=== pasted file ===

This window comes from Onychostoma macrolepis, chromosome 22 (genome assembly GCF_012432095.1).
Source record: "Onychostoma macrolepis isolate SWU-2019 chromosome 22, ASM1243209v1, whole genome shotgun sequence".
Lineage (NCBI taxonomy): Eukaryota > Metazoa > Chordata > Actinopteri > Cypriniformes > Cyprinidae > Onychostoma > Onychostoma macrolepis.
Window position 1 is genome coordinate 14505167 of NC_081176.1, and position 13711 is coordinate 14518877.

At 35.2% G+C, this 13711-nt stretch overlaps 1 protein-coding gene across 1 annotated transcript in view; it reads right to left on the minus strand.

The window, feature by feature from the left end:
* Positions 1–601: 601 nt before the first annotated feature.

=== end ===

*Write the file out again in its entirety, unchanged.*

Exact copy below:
This window comes from Onychostoma macrolepis, chromosome 22 (genome assembly GCF_012432095.1).
Source record: "Onychostoma macrolepis isolate SWU-2019 chromosome 22, ASM1243209v1, whole genome shotgun sequence".
Lineage (NCBI taxonomy): Eukaryota > Metazoa > Chordata > Actinopteri > Cypriniformes > Cyprinidae > Onychostoma > Onychostoma macrolepis.
Window position 1 is genome coordinate 14505167 of NC_081176.1, and position 13711 is coordinate 14518877.

At 35.2% G+C, this 13711-nt stretch overlaps 1 protein-coding gene across 1 annotated transcript in view; it reads right to left on the minus strand.

The window, feature by feature from the left end:
* Positions 1–601: 601 nt before the first annotated feature.